Water mattresses often remind us of something exotic, far away, a luxurious object that is part of a world that we only know through American films. Except for a few exceptions, it is not common to sleep on a waterbed, so the idea we have of it is a bit stereotyped and linked to some famous movie scene.
As we shall see, in reality, modern water beds have hardly any losses nor do they splash water like a balloon if they are punctured, not being under pressure and are not only widespread in the United States but also, to a lesser extent, in other parts of the world. But let’s go in order, and let’s start from the beginning.
The first water mattresses:
There are numerous testimonies of water mattresses in the past: the first is that of Neil Arnott, a Scottish physicist who in the early nineteenth century designed a rudimentary “hydrostatic” bed for invalids, built by placing a rubber sheet on a tub full of hot water, sealing the edges to prevent spillage.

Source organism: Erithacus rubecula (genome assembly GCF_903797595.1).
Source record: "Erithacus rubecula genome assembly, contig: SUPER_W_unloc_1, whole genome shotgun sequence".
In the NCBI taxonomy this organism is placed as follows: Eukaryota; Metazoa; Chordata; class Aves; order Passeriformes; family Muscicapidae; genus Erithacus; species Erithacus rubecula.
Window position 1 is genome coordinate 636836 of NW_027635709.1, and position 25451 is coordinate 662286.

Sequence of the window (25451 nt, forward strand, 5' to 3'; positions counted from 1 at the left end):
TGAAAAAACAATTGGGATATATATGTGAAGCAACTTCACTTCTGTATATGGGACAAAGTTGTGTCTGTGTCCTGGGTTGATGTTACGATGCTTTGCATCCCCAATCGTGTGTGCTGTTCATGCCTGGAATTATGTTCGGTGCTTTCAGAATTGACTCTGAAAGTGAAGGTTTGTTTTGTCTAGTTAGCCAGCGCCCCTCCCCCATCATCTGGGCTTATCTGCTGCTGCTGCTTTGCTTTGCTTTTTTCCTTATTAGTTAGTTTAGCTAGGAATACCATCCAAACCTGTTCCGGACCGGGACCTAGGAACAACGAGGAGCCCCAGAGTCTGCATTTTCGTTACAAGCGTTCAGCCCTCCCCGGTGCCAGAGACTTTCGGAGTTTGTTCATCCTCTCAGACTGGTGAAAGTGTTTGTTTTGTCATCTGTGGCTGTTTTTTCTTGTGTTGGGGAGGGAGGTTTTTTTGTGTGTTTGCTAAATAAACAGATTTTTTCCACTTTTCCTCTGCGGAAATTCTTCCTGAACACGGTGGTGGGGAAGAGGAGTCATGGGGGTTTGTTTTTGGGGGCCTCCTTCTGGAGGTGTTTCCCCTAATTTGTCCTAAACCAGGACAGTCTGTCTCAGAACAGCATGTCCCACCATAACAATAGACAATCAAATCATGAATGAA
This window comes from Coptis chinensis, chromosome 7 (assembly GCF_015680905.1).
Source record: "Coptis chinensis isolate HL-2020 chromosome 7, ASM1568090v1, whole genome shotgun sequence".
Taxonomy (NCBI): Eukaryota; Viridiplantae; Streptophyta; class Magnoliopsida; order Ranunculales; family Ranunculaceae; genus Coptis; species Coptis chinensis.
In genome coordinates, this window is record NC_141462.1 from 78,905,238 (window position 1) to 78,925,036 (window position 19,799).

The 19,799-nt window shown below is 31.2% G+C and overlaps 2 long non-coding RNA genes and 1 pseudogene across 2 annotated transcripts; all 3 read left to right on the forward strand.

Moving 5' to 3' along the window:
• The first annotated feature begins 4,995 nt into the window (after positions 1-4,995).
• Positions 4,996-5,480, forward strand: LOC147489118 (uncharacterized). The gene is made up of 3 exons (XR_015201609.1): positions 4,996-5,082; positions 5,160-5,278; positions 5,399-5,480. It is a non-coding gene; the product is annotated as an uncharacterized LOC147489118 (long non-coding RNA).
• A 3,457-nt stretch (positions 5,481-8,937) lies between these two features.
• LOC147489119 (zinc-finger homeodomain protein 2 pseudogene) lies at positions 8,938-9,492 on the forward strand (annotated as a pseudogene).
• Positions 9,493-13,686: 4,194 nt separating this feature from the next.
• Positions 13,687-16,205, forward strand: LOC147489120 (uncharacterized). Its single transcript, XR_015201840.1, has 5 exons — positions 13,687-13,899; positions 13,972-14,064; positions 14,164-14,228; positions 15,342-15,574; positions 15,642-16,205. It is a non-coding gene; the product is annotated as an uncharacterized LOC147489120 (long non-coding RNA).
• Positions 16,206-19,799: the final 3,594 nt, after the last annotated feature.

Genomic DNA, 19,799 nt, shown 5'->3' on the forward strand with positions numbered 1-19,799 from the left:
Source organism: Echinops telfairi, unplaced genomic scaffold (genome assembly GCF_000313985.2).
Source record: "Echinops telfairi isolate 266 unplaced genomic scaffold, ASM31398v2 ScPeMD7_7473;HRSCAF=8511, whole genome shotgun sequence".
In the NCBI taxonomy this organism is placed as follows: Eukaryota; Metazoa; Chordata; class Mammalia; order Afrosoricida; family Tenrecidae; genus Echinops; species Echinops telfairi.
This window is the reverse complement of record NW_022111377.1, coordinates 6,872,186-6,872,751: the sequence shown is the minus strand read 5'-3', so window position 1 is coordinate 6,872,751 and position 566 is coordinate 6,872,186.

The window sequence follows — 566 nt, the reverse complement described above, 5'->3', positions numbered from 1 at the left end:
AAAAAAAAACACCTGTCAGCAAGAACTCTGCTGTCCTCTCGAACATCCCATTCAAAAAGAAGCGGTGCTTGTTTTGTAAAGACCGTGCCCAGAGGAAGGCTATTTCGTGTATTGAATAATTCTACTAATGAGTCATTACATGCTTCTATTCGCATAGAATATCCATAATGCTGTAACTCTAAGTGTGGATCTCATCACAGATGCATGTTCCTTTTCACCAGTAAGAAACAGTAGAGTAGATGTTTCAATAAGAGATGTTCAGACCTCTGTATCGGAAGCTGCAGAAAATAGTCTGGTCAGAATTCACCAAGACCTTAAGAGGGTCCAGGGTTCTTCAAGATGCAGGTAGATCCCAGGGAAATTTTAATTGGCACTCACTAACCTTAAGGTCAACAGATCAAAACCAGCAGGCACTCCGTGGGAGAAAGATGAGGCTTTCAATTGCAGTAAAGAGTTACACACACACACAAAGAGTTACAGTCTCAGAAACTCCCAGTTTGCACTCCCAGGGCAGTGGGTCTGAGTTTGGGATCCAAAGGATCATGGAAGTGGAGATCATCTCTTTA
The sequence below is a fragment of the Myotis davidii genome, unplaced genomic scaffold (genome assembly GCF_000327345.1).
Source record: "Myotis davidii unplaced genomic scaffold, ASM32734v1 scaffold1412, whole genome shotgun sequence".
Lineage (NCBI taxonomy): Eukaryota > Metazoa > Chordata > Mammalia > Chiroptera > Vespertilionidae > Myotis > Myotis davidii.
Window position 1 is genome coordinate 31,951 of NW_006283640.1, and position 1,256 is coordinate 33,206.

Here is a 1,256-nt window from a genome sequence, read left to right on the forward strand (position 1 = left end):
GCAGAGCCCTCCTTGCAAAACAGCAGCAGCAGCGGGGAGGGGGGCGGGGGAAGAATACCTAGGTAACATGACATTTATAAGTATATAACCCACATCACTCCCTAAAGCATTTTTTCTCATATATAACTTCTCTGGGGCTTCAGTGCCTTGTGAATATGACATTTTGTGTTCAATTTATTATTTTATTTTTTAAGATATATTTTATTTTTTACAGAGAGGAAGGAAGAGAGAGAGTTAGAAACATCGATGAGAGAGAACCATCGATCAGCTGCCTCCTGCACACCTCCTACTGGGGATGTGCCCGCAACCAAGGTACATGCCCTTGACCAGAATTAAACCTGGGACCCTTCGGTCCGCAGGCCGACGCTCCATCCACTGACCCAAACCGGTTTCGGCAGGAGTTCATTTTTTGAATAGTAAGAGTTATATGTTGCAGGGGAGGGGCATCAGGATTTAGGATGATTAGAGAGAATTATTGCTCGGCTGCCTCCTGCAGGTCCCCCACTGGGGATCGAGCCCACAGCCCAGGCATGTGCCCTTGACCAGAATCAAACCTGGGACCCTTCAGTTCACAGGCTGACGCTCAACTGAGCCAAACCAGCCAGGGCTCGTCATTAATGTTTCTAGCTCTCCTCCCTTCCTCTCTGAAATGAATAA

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Arnott’s idea, which was later published in 1833 in the London Medical and Surgical Journal, was that by lying on the water the gravitational pressure was felt less, so the body would have been almost suspended and people forced to lie down permanently would have taken advantage of. Arnott had an intuition since after him the idea was taken up by others and even today mattresses are produced filled with water for orthopedic use.
Another testimony of waterbeds is found in an 1871 article in the New York Times, which describes the construction of a new church in Elmira, New York. The passage in which we talk about water beds is short but significant: we read that in the infirmary there will be one or two water beds for invalids who have too many pains and therefore cannot lie on other types of mattresses.